Peterson returned to the pits and Team Lotus boss Peter Warr asked him about Cevert's crash. Peterson's response was "I have never seen anything like it". He was later interviewed about the crash in 1975 in SVT, the Swedish television broadcaster in a documentary about Ronnie. He explained about the terrible sight of Cevert's body when he found him lying scattered in pieces of the wreckage. Peterson was still visibly shaken when talking about the accident and he also said that Cevert was his closest friend in F1.
Emerson Fittipaldi parked his car shortly thereafter and immediately got out without speaking. He later called Cevert's death "[o]ne of the saddest [days] of my career." Because of Cevert's death, Tyrrell withdrew its entry for this GP, and Stewart did not run what had been planned to be his final, and 100th, race. Cevert was 29 years and 224 days old. He is buried in the Cimetière de Vaudelnay in the village of Vaudelnay, Maine-et-Loire.

Cause of the accident analysed by Stewart
When practice resumed, Stewart went out on the track in his car on a personal fact-finding mission. His conclusion was that his own preference was to take The Esses complex in fourth gear in the Tyrrell, hence he would be at the low end of the engine's rev range, making the car more tractable and less nervous (in exchange for a bit less throttle response). Cevert, however, preferred to use third gear and be at the top end of his engine's power range: it was always something of a compromise because of the need to accelerate through the combination of corners. Stewart noted that the Tyrrell always felt jumpy through this section of the Watkins Glen track owing to its short wheelbase; he felt that this was somewhat counteracted by driving in the higher gear even though this meant a time penalty if he got his line wrong through the corner.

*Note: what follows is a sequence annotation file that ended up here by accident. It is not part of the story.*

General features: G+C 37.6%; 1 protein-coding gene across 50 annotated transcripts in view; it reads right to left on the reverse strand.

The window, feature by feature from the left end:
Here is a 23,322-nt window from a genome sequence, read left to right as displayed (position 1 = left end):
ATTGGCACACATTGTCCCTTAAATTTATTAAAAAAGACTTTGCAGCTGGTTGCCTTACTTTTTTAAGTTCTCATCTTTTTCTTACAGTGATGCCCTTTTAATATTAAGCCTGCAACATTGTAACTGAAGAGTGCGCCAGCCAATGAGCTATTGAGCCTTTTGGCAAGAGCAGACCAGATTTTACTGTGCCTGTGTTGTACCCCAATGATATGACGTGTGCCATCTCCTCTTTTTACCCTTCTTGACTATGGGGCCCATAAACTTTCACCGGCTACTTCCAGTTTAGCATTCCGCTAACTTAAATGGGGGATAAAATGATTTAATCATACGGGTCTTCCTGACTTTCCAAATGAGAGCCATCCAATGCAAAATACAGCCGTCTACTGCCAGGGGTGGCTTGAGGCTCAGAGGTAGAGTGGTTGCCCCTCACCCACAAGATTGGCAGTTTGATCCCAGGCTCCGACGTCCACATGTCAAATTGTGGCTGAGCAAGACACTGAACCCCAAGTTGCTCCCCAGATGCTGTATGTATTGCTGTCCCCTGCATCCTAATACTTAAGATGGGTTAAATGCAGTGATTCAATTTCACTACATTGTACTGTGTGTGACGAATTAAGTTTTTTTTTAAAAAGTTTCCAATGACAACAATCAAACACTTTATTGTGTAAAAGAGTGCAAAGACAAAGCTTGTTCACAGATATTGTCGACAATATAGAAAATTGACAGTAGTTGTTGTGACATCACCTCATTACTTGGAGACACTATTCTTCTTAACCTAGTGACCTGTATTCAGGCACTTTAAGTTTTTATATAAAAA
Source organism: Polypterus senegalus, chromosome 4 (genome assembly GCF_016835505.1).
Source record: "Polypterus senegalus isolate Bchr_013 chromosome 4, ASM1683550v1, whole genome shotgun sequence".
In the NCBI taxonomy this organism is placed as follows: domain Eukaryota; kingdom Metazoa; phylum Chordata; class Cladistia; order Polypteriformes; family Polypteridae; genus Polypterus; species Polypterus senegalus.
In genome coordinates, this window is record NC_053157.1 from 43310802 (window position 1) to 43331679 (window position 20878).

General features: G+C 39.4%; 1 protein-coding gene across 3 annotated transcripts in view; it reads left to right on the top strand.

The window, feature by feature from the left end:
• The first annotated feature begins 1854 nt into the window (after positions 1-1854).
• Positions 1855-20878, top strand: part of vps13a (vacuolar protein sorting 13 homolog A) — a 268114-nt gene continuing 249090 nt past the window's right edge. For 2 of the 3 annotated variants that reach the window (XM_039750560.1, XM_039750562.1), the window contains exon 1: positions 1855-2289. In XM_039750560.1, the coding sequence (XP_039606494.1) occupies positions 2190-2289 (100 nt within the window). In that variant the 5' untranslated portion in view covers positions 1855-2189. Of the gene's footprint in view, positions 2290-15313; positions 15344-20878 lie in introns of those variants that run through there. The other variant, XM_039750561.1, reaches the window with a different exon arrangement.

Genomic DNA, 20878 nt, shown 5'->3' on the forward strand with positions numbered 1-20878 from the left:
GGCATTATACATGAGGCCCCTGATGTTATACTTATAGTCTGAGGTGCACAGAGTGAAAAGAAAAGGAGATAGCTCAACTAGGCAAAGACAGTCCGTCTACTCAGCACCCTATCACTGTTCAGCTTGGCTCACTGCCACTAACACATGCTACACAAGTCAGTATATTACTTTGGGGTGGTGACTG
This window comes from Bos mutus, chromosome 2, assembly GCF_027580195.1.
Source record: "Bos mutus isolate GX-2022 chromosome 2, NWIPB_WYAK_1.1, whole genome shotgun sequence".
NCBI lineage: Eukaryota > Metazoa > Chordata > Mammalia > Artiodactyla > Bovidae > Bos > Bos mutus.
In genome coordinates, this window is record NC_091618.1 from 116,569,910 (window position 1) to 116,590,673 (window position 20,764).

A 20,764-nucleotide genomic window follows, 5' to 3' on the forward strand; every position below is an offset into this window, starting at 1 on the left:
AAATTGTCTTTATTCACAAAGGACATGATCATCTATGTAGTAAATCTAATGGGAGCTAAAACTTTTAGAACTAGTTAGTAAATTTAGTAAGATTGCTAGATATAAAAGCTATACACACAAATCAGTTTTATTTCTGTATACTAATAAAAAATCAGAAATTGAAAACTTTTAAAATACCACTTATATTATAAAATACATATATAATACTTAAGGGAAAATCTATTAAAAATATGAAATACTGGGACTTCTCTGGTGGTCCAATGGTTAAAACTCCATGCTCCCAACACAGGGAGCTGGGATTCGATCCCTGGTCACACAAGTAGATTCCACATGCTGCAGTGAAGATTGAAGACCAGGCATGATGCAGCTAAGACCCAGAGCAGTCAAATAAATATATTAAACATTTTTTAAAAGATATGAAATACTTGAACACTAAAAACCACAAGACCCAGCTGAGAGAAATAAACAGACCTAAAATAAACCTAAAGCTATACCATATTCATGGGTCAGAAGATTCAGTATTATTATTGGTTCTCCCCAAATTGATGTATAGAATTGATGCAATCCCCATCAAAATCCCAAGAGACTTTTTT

A film documentary of the time, shot minutes before the start of the fatal practice session, captures Stewart and Cevert in a spirited debate on exactly this point. Another accident occurred at the same circuit a year later in the 1974 USA Grand Prix when another young Formula One driver, Helmuth Koinigg, died when his car went straight into the barrier at turn 7. As a response to Cevert's and Koinigg's accidents, a chicane was added in 1975 in order to slow the cars through turns 2 to 4. That chicane was removed in 1985 after the track lost its Formula One race in 1981. It is not to be confused with the current chicane built in 1992 before the entrance to turn 5, which was installed after another two accidents during the 1991 racing season that resulted in severe injuries to Tommy Kendall and the death of J.D. McDuffie in separate racing incidents.

Cevert was extensively profiled and interviewed in the 1975 Formula One documentary The Quick and the Dead. The 2013 film Rush portrays a composite of Cevert's qualifying fatal accident, combining what appears to be the remains of a blue liveried 1973 Tyrrell 006 with the configuration of Helmuth Koinigg's accident while driving the Surtees TS16 in the 1974 race. Also in 2013, 1: Life on the Limit documents Cevert's fatal accident in 1973.

Racing record

Career summary

‡ Ineligible for Formula One points, because Cevert drove with a Formula Two car.

Complete Formula One World Championship results
(key) (Races in italics indicate fastest lap)

‡ Ineligible for Formula One points, because Cevert drove with a Formula Two car.

Non-Championship results
(key) (Races in bold indicate pole position)
(Races in italics indicate fastest lap)

24 Hours of Le Mans results

Winner Volant Shell 1966
French Formula 3 Champion 1968
Third in the Formula 2 European Championship 1969
Third in the Formula 1 Drivers' World Championship 1971
Second in the 24 hours of Le Mans 1972
Winner in Donnybrook, Can-Am 1972
Winner of 1000 km of Paris 1970

See also
List of select Jewish racing drivers


External links
François Cevert at IMDb
Hamilton, Maurice, Ken Tyrrell: The Authorised Biography, HarperCollinsWillow 2002, ISBN 0-00-714376-1.
Team Tyrrell Drivers – 1971 Archived 5 February 2012 at the Wayback Machine
Grand Prix Encyclopedia
8W – Tyrrell in 1973
Atlas F1 Bulletin Board with 3 photographs of Cevert's grave at Vaudelnay
François Cevert at Find a Grave

Biography from Wikipedia (see original) under licence CC BY-SA 3.0


Geographical origins